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Tiranë? Mmmmmm…dunno…

8 Sep

Nobody hold your breath yet:

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The mountains that cover almost all of the surrounding country are beautiful, but I don’t think there’s more than a night of one’s life that should be haram-ed just in the capital.

comment: nikobakos@gmail.com

 

A poem for Ashura, Agha Shahid Ali

4 Sep

Iraq Transitions As U.S. Forces Withdraw After 8-Year Presence

Karbala: A History of the “House of Sorrow”

In a distant age and climate, the tragic scene of the death of Husayn will awaken the sympathy of the coldest reader.
—Edward Gibbon

Jesus and his disciples, passing through the plain of Karbala, saw “a herd of gazelles, crowding together and weeping.” Astonished, the disciples looked at their Lord. He spoke: “At this site the grandson of Prophet Muhammad (Peace be upon him) will one day be killed.” And Jesus wept. Oh, that my head were waters, and mine eyes a fountain of tears, that I might weep day and night for the slain … And Jesus wept. And as if the news has just reached them—fourteen hundred years after the Battle of Karbala (near ancient Babylon, not far from the Euphrates) in the year A.H. 61/A.D. 680—mourners weep for “the prince among martyrs,” Hussain, grandson of the Prophet and son of Ali (“Father of Clay”) and Fatima (the Prophet’s only surviving child). Memorializing Hussain on the tenth of Muharram (Ashura) is the rite of Shi’a Islam—so central that at funerals those events are woven into elegies, every death framed by that “Calvary.” For just “as Jesus went to Jerusalem to die on the cross,” Hussain “went to Karbala to accept the passion that had been meant for him from the beginning of time.”

 

Zainab’s Lament in Damascus

Over Hussain’s mansion what night has fallen?

Look at me, O people of Shaam, the Prophet’s only daughter’s daughter, his only child’s child.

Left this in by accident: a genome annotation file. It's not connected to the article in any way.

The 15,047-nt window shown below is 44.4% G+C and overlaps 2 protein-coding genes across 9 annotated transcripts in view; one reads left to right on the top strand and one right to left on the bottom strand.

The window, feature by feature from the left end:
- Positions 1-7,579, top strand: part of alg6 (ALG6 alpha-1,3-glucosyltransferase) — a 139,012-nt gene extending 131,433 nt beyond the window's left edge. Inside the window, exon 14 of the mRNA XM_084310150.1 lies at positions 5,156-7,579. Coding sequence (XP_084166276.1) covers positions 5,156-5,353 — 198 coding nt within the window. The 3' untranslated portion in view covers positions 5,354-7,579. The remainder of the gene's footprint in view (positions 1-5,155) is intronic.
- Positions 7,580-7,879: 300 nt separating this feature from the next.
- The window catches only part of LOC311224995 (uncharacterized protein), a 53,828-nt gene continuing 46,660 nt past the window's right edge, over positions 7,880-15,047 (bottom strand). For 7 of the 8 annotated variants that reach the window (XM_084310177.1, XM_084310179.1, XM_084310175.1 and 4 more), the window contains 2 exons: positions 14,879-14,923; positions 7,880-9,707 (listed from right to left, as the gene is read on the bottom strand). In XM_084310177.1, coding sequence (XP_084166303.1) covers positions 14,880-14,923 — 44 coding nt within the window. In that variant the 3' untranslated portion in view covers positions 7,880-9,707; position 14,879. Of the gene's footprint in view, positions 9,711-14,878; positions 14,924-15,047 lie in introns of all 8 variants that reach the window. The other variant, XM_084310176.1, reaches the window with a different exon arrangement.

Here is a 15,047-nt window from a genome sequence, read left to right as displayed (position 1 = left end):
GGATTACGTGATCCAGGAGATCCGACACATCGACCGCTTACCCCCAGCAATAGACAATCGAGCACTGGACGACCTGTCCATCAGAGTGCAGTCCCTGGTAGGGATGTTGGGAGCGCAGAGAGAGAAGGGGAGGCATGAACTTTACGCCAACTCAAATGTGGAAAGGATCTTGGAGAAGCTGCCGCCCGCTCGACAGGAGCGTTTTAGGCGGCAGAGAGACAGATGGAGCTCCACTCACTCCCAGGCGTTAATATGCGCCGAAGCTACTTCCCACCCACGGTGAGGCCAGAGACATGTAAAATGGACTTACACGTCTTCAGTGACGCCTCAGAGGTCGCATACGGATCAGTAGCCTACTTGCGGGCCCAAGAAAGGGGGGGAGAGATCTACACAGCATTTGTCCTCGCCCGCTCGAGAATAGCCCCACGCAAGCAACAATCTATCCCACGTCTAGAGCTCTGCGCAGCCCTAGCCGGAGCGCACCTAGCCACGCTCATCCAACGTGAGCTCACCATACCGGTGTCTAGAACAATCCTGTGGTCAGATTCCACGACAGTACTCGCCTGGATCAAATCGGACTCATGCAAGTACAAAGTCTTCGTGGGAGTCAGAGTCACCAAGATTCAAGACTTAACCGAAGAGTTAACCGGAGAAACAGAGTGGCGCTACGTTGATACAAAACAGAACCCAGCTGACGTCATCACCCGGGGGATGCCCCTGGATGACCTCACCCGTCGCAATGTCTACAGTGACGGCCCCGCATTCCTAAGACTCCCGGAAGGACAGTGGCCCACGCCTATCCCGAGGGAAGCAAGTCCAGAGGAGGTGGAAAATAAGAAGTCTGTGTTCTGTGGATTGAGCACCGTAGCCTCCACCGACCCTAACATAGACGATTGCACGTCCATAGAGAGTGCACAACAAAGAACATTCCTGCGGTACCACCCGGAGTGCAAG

Over my brother’s bleeding mansion dawn rose—at such forever cost?

So weep now, you who of passion never made a holocaust, for I saw his children slain in the desert, crying for water.

Hear me. Remember Hussain, what he gave in Karbala, he the severed heart, the very heart of Muhammad, left there bleeding, unburied.

Deaf Damascus, here in your Caliph’s dungeons where they mock the blood of your Prophet, I’m an orphan, Hussain’s sister, a tyrant’s prisoner.

Father of Clay, he cried, forgive me. Syria triumphs, orphans all your children. Farewell.

And then he wore his shroud of words and left us alone forever.

Paradise, hear me— On my brother’s body what night has fallen?

Let the rooms of Heaven be deafened, Angels, with my unheard cry in the Caliph’s palace:

Syria hear me

    Over Hussain’s mansion what night has fallen

    I alone am left to tell my brother’s story

    On my brother’s body what dawn has risen

      Weep for my brother World, weep for Hussain

 

Reprinted from The Veiled Suite: The Collected Poems by Agha Shahid Ali. English translation copyright © 2009 by Daniel Hall. With the permission of the publisher, W.W. Norton & Company, Inc.

comment: nikobakos@gmail.com

NikoBakos’ Nasty-piece-o-work Croat-watch

21 Aug

So nice when they revert to form.

From Independent:

“A senior Croatian diplomat has been suspended and recalled to the country from Berlin for Facebook posts which have been described as “racist, xenophobic and homophobic”.

“Alongside images of sandy beaches on the Adriatic coast, Elizabeta Madjarevic wrote in English: “Pure and authentic Europe. Just white Europeans as it used to be only 30 years ago in the whole [of] Europe. One would think this is no longer possible but luckily it is.'”

Croat istock-907591300

nikobakos@gmail.com

Where and when — judging from dress — are these photos from?

21 Aug

#1

Women in Attic costume

#2

Dropolitisses sitting

#3

Screen Shot 2019-08-21 at 3.34.17 PM

#4

Palestinian woman Ramla 1930s

Waiting for readers’ guesses: nikobakos@gmail.com

Dervićani Journal: parade

20 Aug

A photo that was posted on the Dervićani (my father’s village in Albania) Facebook page, with the title: “Parade”.

Dervitsani-parelasi

I’m sorry folks, but are Albanians supposed to think flying flags like this is cool?  Rama and his government have been real asses lately where the Greek minority is concerned, but what does this add to the conversation?

Or, can you imagine — καλά, Turks in Thrace we’re too scared to harass — if locals in northwest Greek Macedonia started flying North Macedonia’s Vergina star flag; or if Vlachs in Metsovo started flying a Romanian flag…  Or some dudes in Salamina started flying the Shqiponja???

nikobakos@gmail.com

Kashmir: “The city from where no news can come” – Agha Shahid Ali

16 Aug